A top doctor warned closing schools due to Coronavirus would be a 'worry' as it would put children in contact with their grandparents - and said most people coughing on a bus are 'just coughing'.

Dr Graham Foster, director of public health and strategic planning at NHS Forth Valley, urged for 'sharing of responsibility' to help prevent the spread of Covid-19.

He described the virus as 'a bit of a cold' and a 'kind of an inconvenience' and said most children 'sail right through it' without knowing they are infected.

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But he told the Alloa Advertiser closing schools could jeopardise the health of OAPs, if they come into contact with their grandchildren.

Dr Foster said: "The good news is, for most people, this is just a mild virus.
"We're going to get a bit of a cold, it's going to be kind of an inconvenience, and at the end of the day we'll have had Coronavirus.

"Children sail right through it, most children are so mildly affected they don’t even know they've got it.

"We need people to be calm and sensible.

"If you're sitting next to someone on the bus and they are coughing, overwhelming chances are they are probably just coughing."

At least ten cases of Covid-19 have been diagnosed in the NHS Forth Valley area, which has a population of around 300,000.

First minister Nicola Sturgeon had earlier proposed closing schools until the summer and yesterday [Tues] proposed a 'blanket' approach to school closures - but Dr Foster warned there would be associated risks.

Dr Foster said: "There's a lot of debate about closing schools.

"But if we close schools the worry is we put much more children in contact with their grandparents and their elderly relatives.

"Carrying on as normal is the best thing to do just now to keep the population safe and there is good science to support that.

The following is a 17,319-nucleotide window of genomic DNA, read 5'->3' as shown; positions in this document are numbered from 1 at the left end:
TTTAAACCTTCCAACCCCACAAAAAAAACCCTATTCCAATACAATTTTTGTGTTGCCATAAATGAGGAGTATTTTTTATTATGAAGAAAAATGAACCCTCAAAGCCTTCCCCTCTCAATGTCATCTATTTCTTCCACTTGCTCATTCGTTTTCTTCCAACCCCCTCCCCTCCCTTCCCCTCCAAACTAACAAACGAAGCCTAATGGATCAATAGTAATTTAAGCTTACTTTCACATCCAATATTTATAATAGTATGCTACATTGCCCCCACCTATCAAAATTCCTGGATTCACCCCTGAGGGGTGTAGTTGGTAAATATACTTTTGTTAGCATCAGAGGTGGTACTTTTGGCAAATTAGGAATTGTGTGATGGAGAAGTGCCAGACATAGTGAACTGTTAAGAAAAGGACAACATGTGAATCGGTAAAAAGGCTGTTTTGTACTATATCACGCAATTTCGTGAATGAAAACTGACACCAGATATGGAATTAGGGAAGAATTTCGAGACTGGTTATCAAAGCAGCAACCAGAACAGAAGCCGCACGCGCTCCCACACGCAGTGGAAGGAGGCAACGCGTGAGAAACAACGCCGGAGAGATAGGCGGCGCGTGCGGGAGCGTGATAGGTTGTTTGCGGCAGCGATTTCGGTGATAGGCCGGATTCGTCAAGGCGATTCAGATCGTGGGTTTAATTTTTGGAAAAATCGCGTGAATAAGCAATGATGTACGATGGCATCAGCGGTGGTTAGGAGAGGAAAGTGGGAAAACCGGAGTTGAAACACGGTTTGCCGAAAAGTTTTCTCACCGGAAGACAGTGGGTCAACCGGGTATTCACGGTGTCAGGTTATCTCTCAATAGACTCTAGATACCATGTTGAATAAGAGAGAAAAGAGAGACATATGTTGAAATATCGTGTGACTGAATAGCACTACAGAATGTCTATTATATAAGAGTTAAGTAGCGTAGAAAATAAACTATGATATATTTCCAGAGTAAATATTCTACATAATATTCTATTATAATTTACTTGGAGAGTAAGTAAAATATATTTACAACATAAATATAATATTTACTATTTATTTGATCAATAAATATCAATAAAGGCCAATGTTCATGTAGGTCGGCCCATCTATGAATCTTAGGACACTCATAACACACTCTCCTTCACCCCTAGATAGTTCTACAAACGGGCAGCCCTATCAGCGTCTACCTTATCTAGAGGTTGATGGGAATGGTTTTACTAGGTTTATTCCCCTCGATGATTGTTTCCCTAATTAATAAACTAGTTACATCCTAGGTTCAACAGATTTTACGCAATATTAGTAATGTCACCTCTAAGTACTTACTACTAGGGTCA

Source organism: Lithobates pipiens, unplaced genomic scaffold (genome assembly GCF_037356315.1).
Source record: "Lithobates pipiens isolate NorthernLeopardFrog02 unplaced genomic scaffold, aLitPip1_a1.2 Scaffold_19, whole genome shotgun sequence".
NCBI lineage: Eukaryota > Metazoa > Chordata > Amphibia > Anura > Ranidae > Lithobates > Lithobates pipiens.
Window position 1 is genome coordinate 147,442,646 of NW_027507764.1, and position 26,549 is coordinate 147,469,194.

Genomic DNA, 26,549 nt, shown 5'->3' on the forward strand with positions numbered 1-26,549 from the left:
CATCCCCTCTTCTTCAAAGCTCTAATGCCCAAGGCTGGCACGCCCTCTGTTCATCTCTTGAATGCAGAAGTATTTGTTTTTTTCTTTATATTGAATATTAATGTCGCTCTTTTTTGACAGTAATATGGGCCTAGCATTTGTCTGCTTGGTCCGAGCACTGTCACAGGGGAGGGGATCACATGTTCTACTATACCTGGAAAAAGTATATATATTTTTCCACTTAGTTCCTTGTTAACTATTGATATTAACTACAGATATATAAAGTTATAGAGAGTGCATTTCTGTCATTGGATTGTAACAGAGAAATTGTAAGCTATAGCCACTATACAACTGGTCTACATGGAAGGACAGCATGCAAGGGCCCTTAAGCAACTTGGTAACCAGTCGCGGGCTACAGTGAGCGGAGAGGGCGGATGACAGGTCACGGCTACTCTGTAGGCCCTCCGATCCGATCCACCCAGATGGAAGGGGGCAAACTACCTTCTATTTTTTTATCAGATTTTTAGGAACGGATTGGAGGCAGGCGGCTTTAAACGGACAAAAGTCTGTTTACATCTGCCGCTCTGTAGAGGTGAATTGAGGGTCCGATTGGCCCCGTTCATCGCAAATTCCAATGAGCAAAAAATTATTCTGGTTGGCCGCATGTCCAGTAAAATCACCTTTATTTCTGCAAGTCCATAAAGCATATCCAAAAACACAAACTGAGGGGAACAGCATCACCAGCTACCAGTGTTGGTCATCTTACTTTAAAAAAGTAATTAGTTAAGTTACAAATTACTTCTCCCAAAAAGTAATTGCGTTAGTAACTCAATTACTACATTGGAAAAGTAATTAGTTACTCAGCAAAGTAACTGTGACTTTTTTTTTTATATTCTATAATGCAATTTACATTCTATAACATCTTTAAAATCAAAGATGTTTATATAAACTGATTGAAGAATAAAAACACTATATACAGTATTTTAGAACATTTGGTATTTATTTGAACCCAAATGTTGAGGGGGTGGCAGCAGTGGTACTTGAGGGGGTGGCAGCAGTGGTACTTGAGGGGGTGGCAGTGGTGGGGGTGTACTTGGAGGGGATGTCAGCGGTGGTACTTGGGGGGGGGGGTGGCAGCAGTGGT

"What we can control is how we catch it, how much health service support we've got for people at the time they catch it, and try and control the number of people who get it at a time so the health service doesn't get overwhelmed.


"Italy is the thing we're trying to avoid happening.

"What we're trying to do is get a slow spread, keep it away from vulnerable people, and the most effective way to do that is to go back to the seven-day message."

He added: "We don't need to worry about children, but at the other extreme, older people and people with underlying health conditions seem to do rather badly.

"It's a disease of the lungs - if you haven't got a lot of lung capacity or young, healthy lungs, it seems to affect those people."

He said it was hoped that the virus could be staggered over a six-month period, rather than a four-week period, to ease the pressure on the NHS.

Dr Foster said: "If we can put some controls in place to make this spread through the population slowly then we'll manage.

"If we get this thing to affect our elderly population over, say, six months instead of over four weeks, then we'll have much more ability to cope and the hospitals won't get overwhelmed.

"That's what the strategy is just now – it's about delaying spread through the population.

"If you get the symptoms, you need to self-isolate.

"The whole strategy is protecting the elderly, protecting the vulnerable, and the way we do that is by slowing the spread so that less people get ill at the same time so that we can cope, help those people and support them.

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"Even the vast majority of elderly will be fine – it's an increased risk, not a guaranteed death sentence.

"Whilst I can't tell you exact numbers, what I can tell you is I expect it to behave like previous pandemics.

"It just seems to behave like a new virus coming into the community and we know how to manage that."